Soybeans are listed as a priority allergen in Canada. This page focuses on available resources and special considerations related to soybean allergy.
|On this page:||Statistics and facts on soy allergy >|
|Soybeans Reference Guide >|
| Terms that may indicate the presence of soybeans|
| Foods that are possible sources of soybeans|
| Potential sources of soybeans in commonly used products|
| Soybean replacements and cooking without soybean|
|Helpful resources >|
Facts about soy allergy
- Soy allergy affects 0.1% of Canadians[i].
- Soy allergy tends to be outgrown with time. A study published in 2010 showed that 50% of participants developed soy tolerance at age 7 and 69% at age 10[ii].
- Nearly 30 allergenic soy proteins capable of binding specifically to IgE antibodies produced in allergic people have been identified [iii]. Of these soy proteins, only a few are considered major allergens.These include Gly m Bd 60K, Gly m Bd 30K, and Gly m Bd 28K[iv].
- Soybeans are one of the common triggers of food protein-induced enterocolitis syndrome (FPIES)(in French), a non-IgE-mediated allergic reaction characterized by repeated projectile vomiting and a lethargic state[v].
- Exposure to soybean dust, for example around processing plant, is associated with increased respiratory symptoms in sensitized individuals [vi]. In 1985-1986, 13 waves of increased asthma attacks associated with soybean dust in the air were observed in Barcelona[vii].
- Highly refined soybean oil is considered safe for soy-allergic individuals as the refining process essentially removes the allergenic portion of soy. [viii]. Despite the low risk of reaction to refined soybean oil, Allergy Quebec recommends that the allergic person consult his allergist in order to assess he or she’s specific risk.
Soybeans – REFERENCE GUIDE
REFERENCE GUIDE Soybeans, in PDF (0,5 Mo) (in French)
|Edamame||Glucine max||Hydrolyzed soybean vegetable proteins|
|Hydrolyzed Vegetable Proteins (HVP)||Kinako||Kouridofu / kori-dofu|
|Soy milk beverage||Miso||Monodiglyceride|
|Soya||Soja hispida||Soy protein|
|Soy protein isolate||Soy sauce||Soya lecithin|
|Soybean albumin||Soybean curd||Soybean flour|
|Soybean germ||Soybean oil||Soybeans|
|Textured Vegetable Proteins (TVP)||Tofu||Vegetable lecithin|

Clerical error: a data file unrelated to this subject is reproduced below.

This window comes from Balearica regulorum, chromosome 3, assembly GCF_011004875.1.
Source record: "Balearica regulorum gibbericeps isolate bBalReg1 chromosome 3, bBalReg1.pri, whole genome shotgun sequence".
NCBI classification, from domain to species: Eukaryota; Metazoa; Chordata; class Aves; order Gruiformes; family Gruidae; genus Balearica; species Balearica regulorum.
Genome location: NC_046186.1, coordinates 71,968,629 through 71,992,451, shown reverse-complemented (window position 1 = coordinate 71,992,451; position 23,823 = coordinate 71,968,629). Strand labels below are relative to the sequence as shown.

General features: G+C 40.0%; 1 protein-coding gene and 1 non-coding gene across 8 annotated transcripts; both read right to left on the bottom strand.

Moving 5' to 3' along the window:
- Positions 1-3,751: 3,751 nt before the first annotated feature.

|Vegetable soy proteins||Yuba|
|Health Canada’s food allergen labelling regulations established in 2012 prohibit use of the following terms. Manufacturers must declare the presence of soybeans in the list of ingredients either on the label of their product or in the words “Contains”. However, it is important to keep those terms in mind when travelling, as regulations vary from one country to another. In some cases, it may also be useful to know them when we are offered artisanal or homemade products.|
|Chocolate||Commercial sauce bases||Dairy substitutes|
|Imitation fish||Infant formulas||Lecithin|
|Margarine||Meal substitutes||Meat lengthener|
|Mexican cuisine||Nutritional additives||Sauces (hoisin, teriyaki)|
|Baked products||Beverage mixes (e. g. hot chocolate, lemonade)||Biscuits / cookies|
|Bread||Breakfast and baby cereals||Canned fish (in a broth)|
|Chewing gum||Chips and crisps||Colour (may contain soy lecithin)|
|Commercial vegetable broths||Consommé||Crackers|
|Dipping sauces||Emulsifier (where not specified)||Flavoring agents|
|Ground corn||Ice cream||Imitation bacon|
|Monosodium glutamate||Pastry Mixes||Processed and prepared meats|
|Sauces and soups||Seasoning or herbal mixes||Seasonings|
|Stabilizer (where not specified)||Thickening agent||Vegetable oil (where not specified)|
|Vegetable oil shortening||Vegetable Pâté||Vegetable starch|
|Pet Foods||Handmade products||Soaps|
|Milk substitute for young animals|
|Note: To find out if commonly used products contain soybeans, it is important to read the labels and contact the manufacturer. Food allergen labelling regulations apply only to packaged foods, they do not apply to non-food products.|
|Soybean replacements and cooking without soybean|
Resources for people with soy allergy
- The Association of Allergists and Immunologists of Québec
- Health Canada
- Food Allergies Canada
- Subscribe for free to food recall notices from MAPAQ (in French) and the Canadian Food Inspection Agency
[i] Soller, S. et coll. (2015). Adjusting for nonresponse bias corrects overestimates of food allergy prevalence. Journal of Allergy and Clinical Immunology, 3(2), 291-293. DOI 10.1016/j.jaip.2014.11.006
[ii] Savage, J. H. et coll. (2010). The natural history of soy allergy. Journal of Allergy and Clinical Immunology, 125(3):683-686. DOI : 10.1016/j.jaci.2009.12.994
[iii] Kattan, J. D. et coll. (2011). Milk and soy allergy. Pediatric Clinics of North America, 58(2):407-426. DOI 10.1016/j.pcl.2011.02.005
[iv] Wu, Y.-M. et coll. (2012). Synthesis and degradation of the major allergens in developing and germinating soybean seed. Journal of Integrative Plant Biology, 54(1):4-14. DOI 10.1111/j.1744-7909.2011.01092.x
[v] Kattan, J. D. et coll. (2011). Milk and soy allergy. Pediatric Clinics of North America, 58(2):407-426. DOI 10.1016/j.pcl.2011.02.005
[vi] Heederic, D. et coll. 2014). Daily changes of peek expiratory flow and respiratory symptoms occurrence around a soy processing factory. Annals of Agricultural and Environmental Medicine, 21(1):5-10. Repéré à https://core.ac.uk/download/pdf/25537112.pdf
[vii] Antò, J. M. et coll. (1989). Community outbreaks of asthma associated with inhalation of soybean dust. The New England Journal of Medicine, 320(17):1097-1102 DOI 10.1056/NEJM198904273201701
[viii] Taylor, S. L. et coll. (2004). Soybean oil is not allergenic to soybean-allergenic individuals. The Journal of Allergy and Clinical Immunology, 113(2, supplement):S99. DOI 10.1016/j.jaci.2003.12.34